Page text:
Last week, under the headline “Hobson’s choice to silence Maori voice”, Lizzie Marvelly began her article with a question: What is it that’s so threatening about a Maori voice?
And her article was a strongly worded attack on those who had voted down the creation of separate Maori wards in five different districts in May. She particularly criticized Hobson’s Pledge, an organisation for which I am one of two spokespeople, claiming that we had “poured resources into campaigns to encourage voters to vote against seats for Maori representatives.”
Well yes, we did provide some resources to oppose the creation of Maori wards, regarding such wards as a seriously backward move for New Zealand in the 21st century. But in all of the five districts the primary opposition to Maori wards was by leaders in the local community.
And the results were hardly surprising. Most voters were strongly opposed to creating racially-based political structures – as they were in New Plymouth several years before Hobson’s Pledge was thought of, when the then-mayor tried to foist them on that community.
Ms Marvelly, like Green Co-Leader Marama Davidson, argues that it is totally unfair for ratepayers to be able to vote on whether there should be Maori wards when they don’t have a right to vote on whether there should be rural wards.
But the comparison is a total nonsense. There is all the difference in the world between ward boundaries drawn on a geographical basis and wards drawn on a racial basis. If it is acceptable to have wards drawn on a racial basis, why not have wards for those with an Asian background? Most New Zealanders would be horrified at the suggestion.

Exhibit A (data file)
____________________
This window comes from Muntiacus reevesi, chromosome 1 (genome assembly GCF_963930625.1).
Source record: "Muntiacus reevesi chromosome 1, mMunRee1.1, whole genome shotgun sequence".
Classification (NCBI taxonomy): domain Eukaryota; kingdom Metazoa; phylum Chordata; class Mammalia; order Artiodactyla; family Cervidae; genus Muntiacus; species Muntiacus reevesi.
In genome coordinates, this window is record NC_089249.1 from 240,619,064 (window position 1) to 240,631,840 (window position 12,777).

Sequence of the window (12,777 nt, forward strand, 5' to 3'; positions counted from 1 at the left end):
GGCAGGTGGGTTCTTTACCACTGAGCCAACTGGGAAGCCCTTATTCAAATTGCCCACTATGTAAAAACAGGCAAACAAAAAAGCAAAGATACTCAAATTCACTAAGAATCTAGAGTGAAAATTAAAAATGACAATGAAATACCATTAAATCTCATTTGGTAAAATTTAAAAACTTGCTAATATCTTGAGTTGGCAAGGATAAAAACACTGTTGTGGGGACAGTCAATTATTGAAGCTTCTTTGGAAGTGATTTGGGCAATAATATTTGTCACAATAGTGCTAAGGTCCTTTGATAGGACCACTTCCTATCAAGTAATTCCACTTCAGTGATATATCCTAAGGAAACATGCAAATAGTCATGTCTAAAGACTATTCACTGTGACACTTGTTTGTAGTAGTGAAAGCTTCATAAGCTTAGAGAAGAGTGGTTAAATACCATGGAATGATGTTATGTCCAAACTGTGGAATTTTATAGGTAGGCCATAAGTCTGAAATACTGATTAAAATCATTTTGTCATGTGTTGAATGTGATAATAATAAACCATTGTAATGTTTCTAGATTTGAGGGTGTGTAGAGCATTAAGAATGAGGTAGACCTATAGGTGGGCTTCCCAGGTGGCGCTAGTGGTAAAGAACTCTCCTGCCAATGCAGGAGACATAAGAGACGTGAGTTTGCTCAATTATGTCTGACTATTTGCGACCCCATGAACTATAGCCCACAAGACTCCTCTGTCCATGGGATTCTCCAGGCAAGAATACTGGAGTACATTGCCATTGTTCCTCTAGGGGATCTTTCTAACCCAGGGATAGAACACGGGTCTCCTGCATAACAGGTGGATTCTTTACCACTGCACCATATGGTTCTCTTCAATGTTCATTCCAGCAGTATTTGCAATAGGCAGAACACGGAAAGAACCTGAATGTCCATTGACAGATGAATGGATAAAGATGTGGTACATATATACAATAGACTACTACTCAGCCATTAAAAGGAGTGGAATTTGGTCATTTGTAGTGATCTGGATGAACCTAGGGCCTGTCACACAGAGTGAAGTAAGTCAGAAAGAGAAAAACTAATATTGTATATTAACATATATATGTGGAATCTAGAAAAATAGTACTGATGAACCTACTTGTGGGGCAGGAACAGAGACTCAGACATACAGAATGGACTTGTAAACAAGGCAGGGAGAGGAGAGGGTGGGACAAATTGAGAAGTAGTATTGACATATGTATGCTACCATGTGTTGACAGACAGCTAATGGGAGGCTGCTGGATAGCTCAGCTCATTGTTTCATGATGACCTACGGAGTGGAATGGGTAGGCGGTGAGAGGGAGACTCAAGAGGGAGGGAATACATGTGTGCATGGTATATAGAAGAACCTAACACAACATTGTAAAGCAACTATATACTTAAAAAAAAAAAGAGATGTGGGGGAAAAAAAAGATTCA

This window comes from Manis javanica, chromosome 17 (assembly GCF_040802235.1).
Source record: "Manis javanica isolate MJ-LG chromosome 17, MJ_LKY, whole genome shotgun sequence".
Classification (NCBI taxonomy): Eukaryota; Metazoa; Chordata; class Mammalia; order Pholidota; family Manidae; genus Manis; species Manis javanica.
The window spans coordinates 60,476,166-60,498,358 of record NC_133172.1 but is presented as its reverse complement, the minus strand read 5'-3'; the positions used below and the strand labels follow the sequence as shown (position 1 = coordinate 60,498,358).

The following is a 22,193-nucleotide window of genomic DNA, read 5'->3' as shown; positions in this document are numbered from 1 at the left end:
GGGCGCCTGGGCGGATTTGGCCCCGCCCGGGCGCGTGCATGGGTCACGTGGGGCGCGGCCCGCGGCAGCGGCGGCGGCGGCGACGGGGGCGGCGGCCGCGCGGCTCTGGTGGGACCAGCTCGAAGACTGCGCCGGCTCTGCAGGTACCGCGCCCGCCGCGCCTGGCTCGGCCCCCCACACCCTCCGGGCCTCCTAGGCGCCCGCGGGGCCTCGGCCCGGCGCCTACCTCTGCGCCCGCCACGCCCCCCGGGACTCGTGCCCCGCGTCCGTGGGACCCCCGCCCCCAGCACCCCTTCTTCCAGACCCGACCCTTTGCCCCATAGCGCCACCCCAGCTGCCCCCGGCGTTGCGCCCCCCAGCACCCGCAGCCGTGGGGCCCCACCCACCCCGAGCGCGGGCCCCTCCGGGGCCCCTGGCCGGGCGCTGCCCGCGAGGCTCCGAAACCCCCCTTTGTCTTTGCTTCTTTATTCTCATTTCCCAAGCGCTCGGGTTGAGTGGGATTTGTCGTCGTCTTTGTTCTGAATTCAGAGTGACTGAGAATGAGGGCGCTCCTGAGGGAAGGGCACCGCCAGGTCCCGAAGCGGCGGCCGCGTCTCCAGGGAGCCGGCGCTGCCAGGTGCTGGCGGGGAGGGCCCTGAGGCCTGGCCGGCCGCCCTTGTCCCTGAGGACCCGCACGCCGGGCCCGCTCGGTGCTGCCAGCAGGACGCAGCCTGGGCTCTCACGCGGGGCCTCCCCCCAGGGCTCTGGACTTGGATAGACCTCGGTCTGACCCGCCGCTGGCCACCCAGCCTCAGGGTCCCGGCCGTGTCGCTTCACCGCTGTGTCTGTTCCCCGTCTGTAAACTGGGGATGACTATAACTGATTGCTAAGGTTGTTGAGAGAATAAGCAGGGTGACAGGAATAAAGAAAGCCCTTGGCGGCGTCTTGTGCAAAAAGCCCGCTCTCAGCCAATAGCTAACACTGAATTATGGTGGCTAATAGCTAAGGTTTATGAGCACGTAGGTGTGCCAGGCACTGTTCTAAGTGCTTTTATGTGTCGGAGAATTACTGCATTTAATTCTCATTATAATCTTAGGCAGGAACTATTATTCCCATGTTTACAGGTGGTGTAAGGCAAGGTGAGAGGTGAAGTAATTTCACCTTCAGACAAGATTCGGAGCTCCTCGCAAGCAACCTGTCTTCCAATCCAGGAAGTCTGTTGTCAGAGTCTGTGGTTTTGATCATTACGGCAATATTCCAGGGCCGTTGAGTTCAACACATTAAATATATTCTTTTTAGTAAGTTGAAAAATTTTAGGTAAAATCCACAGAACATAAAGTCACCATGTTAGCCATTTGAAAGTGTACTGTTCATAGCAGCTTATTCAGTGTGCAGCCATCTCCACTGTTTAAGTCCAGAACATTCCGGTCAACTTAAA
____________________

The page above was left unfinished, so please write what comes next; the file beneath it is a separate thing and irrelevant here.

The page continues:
She implies that without Maori wards we don’t get to hear “the Maori voice”. What, one may reasonably ask, is “the Maori voice” when it comes to roads, drainage, parks and gardens? There is no such thing. Maori New Zealanders, like other New Zealanders, will have a wide range of views on such matters. Moreover, the laws under which local authorities operate already quite specifically require consultation with Maori before most major decisions are taken.
And it is simply patronizing in the extreme to imply that Maori New Zealanders can’t get elected in general wards, as they do in general Parliamentary electorates. What about the three Maori who were elected to the Auckland Council when that was first established in 2010, a number of Maori councilors which, by chance, corresponded reasonably closely with the proportion of Maori Aucklanders. What about successive mayors of Carterton, Ron Mark and Georgina Beyer? There are Maori New Zealanders elected to local government all over the country.
In Parliament, nearly a quarter of all MPs are now Maori and could, if they chose, be on the Maori Parliamentary roll – including the Deputy Leader of Labour (who is in fact on the Maori roll), the Leader and Deputy Leader of National, the Leader and Deputy Leader of New Zealand First, the Co-leader of the Greens, and even the Leader of ACT. Nobody thought it odd or worthy of comment when the Herald carried a photo of the newly selected National candidate for the by-election in Northcote, flanked by the Leader and Deputy Leader of the National Party – all three of them Maori.
She suggests that “many Pakeha [are] scared of hearing what Maori have to say”. That is also nonsense. But we do want all New Zealanders, irrespective of when they or their ancestors came to New Zealand, to have the same constitutional rights. That is surely what Article III of the Treaty intended.
Copyright © 2020 Don Brash.